By popular demand, another short story by Michael Collins. Danny, a struggling playwright, meets a mysterious woman who asks him to write several stories – his delight soon turns to revulsion and fear. Dark, horror themes.
Through the Aperture
Danny felt a light touch on his shoulder and turned around. A young woman was standing by the table. She had glossy jet-black hair and green, mirth-filled eyes. Her face was wrinkled in a wry, open smile. If by the wave of a magic wand and with a muttered incantation Danny could have summoned the perfect siren, she would have looked like this, he thought. ‘D’you mind if I sit here?’ she asked, with a flutter of manicured nails and a toss of her hair.
‘Of course,’ Danny said, shifting his laptop on the table-top, and removing his jacket from the chair to his right. The girl scooted in and took the seat, balancing a book (a John Connolly thriller) and a skinny latté.
They regarded each other for a moment. Danny tried on a smile, which the girl returned breezily. ‘What’s that you’re doing?’ she asked, pointing at the computer screen.
‘Ah, I’m, ah, working a new screenplay,’ he said. The girl laughed in response. Her laugh was a full-bodied thing, a little tornado of cheer that made her hair shake and her earrings tinkle. Her hands, freed of the cup and book, clapped together lightly.
‘Great! Is it for a big Hollywood movie? Are you a famous writer?’ She had a slight lilt to her accent. Irish, he thought.
Danny felt his smile grow larger on his face. ‘No, God no,’ he said. ‘I’m a play – ah, I’m writing a play.’ A lie – he wasn’t, not any more. His talent and ambitions had died a quiet, unremarkable death. Three years ago, his play Union, an intense two-hander about a failing marriage, had delighted his drama group and nobody else. It had been performed at the local arts centre for three months and then quietly dropped, along with Danny’s hopes of becoming the new Pinter or Beckett. The combination of the initial burst of modest success and the nuclear winter of subsequent failure had sent Danny into quiet depression; his fingers had barely grazed the keyboard since. Right now, his laptop was open on an empty Word document, the cursor blinking at him in silent accusation.
‘Perhaps you need a new project to inspire you,’ she said.
‘I’m listening,’ he said, trying to sound cool.
‘Well,’ she said, ‘how about this? I’m a photographer. I could send you a picture, one a week, and you could write a story about each one. Ten pictures, ten stories. We could collect them together into a compilation.’ She sat back and sipped at her coffee, her eyes on him, alight.
Danny, secretly delighted, pretended to mull it over. ‘I like it,’ he said. He hurriedly scribbled his mobile and email on a serviette and passed it over to her.
She stood to leave; her hair once more tossed around her shoulders as she did. ‘I’ll email the first photo to you.’
‘We’ll have to meet up again to discuss the results.’
‘Of course,’ she said, over her shoulder as she left.
‘Wait,’ said Danny. ‘You never told me your name-’
The doorbell tinkled as it closed behind her. Danny shivered.
Three days later he got an email from ‘email@example.com’. It was brief – ‘Here’s the first photo, good luck!’, signed off with a couple of love hearts. It contained one attachment. Danny clicked it open.
The attachment was an image of a desolate landscape – a fog-soaked open moor, with a ruined, moss-draped castle in the foreground. Dark hills loomed like giant’s shoulders over the horizon. A black-robed figure stood alone by the castle’s torn-down walls, half turned away from the viewer, staring out across the moor.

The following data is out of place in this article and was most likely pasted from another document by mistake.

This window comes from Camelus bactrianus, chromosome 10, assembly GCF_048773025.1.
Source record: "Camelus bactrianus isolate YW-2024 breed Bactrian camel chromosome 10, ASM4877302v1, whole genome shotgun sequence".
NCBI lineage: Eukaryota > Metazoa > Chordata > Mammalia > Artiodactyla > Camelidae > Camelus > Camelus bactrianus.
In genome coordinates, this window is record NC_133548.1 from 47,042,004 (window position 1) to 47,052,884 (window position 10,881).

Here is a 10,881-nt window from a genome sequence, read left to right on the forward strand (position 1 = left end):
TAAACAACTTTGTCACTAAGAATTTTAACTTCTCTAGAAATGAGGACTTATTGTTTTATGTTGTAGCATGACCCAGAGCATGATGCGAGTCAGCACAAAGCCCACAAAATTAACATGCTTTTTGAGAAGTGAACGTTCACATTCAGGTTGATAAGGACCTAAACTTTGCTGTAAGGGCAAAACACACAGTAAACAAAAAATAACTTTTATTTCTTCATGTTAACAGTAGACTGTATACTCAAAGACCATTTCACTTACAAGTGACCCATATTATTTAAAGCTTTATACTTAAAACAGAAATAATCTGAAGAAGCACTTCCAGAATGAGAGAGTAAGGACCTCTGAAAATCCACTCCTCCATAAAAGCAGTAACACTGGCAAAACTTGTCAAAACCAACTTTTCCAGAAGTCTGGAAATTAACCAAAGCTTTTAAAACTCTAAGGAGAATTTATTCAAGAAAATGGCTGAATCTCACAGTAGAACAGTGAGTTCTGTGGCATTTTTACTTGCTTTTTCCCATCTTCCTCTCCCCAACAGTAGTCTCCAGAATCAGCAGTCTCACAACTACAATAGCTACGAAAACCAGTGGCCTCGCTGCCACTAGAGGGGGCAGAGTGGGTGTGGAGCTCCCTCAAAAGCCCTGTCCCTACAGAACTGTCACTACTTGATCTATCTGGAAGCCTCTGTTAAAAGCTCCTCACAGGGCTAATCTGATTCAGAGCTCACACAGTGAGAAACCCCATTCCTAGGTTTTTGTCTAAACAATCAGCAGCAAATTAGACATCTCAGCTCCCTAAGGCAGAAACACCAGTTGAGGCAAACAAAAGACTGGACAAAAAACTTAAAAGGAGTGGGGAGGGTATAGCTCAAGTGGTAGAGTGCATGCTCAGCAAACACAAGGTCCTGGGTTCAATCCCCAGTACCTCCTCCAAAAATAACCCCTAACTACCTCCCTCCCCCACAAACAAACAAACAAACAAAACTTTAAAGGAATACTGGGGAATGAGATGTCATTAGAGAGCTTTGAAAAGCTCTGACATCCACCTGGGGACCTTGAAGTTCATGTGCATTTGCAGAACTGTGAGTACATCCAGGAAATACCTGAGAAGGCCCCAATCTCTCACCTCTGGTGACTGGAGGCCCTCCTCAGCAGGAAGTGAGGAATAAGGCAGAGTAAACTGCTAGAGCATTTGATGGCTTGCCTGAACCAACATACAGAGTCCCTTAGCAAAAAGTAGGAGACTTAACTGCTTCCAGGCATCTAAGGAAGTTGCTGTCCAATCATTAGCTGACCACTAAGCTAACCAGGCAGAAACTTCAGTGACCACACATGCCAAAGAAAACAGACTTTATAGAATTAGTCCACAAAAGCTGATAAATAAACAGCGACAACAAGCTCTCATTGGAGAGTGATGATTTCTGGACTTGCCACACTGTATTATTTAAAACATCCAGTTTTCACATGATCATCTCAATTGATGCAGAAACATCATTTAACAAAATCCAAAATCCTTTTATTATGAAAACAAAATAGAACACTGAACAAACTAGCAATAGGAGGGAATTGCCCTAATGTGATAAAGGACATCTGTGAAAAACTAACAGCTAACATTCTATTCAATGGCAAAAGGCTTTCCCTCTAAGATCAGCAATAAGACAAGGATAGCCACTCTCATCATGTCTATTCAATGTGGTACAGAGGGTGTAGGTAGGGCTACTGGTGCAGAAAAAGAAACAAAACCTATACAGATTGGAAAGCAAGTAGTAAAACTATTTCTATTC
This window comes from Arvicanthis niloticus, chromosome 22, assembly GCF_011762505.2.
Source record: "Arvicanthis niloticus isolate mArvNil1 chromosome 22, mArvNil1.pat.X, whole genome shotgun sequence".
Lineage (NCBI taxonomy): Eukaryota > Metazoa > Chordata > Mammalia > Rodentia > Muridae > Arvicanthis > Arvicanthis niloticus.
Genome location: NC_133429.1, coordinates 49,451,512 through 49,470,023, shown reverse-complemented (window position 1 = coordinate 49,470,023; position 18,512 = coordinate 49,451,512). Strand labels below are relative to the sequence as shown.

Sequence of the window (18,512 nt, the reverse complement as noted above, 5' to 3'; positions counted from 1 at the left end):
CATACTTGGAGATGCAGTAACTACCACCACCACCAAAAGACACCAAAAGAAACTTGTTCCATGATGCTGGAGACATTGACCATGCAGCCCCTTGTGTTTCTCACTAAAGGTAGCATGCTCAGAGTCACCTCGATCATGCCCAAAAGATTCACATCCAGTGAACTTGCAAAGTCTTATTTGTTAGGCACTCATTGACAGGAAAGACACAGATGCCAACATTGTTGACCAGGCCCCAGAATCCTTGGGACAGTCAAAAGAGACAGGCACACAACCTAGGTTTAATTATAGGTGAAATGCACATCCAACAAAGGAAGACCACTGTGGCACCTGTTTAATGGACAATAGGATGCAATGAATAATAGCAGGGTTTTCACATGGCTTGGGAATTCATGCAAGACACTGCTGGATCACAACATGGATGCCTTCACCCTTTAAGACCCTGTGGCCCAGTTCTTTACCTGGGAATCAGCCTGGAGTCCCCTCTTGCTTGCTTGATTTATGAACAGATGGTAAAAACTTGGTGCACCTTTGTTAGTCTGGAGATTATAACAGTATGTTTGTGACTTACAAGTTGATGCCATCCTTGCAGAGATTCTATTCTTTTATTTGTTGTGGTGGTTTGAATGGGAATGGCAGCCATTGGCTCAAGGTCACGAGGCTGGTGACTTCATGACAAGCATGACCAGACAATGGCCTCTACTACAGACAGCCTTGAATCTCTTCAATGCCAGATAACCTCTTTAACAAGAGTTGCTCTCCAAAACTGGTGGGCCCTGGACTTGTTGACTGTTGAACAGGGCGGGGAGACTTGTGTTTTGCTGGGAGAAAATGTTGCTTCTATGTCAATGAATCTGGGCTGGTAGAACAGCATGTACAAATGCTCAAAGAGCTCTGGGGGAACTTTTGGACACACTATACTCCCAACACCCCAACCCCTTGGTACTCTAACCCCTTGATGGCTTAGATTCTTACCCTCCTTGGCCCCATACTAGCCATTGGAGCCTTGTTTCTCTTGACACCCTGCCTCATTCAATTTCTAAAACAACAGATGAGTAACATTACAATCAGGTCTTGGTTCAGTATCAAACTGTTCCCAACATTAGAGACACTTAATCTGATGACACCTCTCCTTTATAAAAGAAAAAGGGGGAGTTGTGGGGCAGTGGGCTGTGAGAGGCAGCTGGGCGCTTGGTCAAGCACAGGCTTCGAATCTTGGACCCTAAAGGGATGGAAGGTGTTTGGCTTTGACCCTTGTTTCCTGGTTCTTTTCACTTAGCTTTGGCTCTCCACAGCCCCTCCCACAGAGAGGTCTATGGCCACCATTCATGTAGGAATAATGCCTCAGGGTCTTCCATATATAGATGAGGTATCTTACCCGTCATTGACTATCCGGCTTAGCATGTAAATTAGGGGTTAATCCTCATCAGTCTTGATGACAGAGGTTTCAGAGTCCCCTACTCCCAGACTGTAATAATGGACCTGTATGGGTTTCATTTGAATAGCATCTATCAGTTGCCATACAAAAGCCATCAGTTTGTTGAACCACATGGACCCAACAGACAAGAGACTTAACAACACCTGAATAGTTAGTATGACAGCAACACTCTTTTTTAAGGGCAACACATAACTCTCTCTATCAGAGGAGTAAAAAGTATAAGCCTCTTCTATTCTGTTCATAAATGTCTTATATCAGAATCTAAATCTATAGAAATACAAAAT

The more Danny stared at the image, the more its sense of doleful, quiet oppression weighed down on him. For the longest time he couldn’t pin down what it was about the picture that affected him so badly. It was only when he focused once more on the figure in front of the castle that it came to him.
The figure had moved.
The first time he’d looked at it, the image had shown the figure half-turned to stare back at the moor and the shrouded hills behind the castle. But now, he saw, the figure had turned front and centre, looking out of the picture.
Staring at him.
Hard blue eyes blazed angrily out of a thin face. Its cheekbones were like blades. Sharp white teeth flashed out of a shark’s grin. Its sex, if it had one, was impossible to determine. But those eyes contained a baleful, malign intelligence. Mist swirled about the corners of its ragged black robe.
As Danny stared, the figure in the picture raised a bony hand, pointed at him, and winked.
Danny clicked the image file closed with an involuntary cry of revulsion and fear.
It took three large shots of whisky, a dozen cigarettes and two hours for Danny to persuade himself that he’d imagined the whole thing – some odd subconscious twitch. Sweating lightly, he went back to his computer and opened up the file again.
The moor, the fog, the hills, the castle, the figure, half-turned.
The image was the same as it was when he’d first opened it. Danny released a breath he hadn’t been aware of holding.
He started to write. Words poured from him like whisky from the bottle he had drained. Words he’d never used in any of his writing before – red, glistening and vicious, the language of violence and madness. He had no conscious knowledge of what he wrote.
Four hours – or perhaps, twenty years – later, he came back to himself, drained, purged, as if the story had been something poisonous; snake venom he needed to expel from a nasty bite. He took a long bath, whisky in hand, steam rising, and tried to forget that raised hand, that shark’s grin, the desperate need in those burning eyes and those words spilling from him unbidden like blood from a wound.